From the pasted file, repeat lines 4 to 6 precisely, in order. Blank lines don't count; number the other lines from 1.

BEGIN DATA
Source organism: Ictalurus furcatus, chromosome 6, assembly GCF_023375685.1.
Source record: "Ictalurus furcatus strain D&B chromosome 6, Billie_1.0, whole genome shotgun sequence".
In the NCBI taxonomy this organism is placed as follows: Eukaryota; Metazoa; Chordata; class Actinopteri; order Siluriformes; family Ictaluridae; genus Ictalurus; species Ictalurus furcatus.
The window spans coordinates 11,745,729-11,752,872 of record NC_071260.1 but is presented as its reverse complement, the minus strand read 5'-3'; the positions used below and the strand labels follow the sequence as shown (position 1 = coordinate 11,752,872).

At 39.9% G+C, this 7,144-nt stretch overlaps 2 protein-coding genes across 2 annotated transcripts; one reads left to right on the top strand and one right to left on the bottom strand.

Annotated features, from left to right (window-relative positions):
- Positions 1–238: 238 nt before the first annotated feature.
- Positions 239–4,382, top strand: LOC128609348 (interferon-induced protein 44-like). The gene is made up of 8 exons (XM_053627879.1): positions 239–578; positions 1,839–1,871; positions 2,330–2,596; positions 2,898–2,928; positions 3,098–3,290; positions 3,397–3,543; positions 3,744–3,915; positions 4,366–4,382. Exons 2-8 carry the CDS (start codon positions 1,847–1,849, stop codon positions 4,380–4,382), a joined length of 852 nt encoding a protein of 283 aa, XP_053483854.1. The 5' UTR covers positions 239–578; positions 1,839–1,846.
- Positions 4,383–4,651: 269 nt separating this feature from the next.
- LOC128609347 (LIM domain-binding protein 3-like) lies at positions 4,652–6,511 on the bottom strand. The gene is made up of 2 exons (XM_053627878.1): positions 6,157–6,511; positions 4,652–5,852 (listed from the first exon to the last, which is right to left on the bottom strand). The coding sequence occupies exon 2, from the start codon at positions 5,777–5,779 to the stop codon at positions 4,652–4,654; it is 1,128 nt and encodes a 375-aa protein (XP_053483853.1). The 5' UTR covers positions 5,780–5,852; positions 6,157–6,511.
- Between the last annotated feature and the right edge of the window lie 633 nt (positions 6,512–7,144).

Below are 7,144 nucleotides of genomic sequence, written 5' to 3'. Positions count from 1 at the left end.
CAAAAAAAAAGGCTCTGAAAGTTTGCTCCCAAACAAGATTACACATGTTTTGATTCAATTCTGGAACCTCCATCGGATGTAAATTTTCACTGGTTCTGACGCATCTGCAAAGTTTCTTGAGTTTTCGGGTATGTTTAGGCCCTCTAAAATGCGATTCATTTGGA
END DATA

The window spans coordinates 11,745,729-11,752,872 of record NC_071260.1 but is presented as its reverse complement, the minus strand read 5'-3'; the positions used below and the strand labels follow the sequence as shown (position 1 = coordinate 11,752,872).

At 39.9% G+C, this 7,144-nt stretch overlaps 2 protein-coding genes across 2 annotated transcripts; one reads left to right on the top strand and one right to left on the bottom strand.

Annotated features, from left to right (window-relative positions):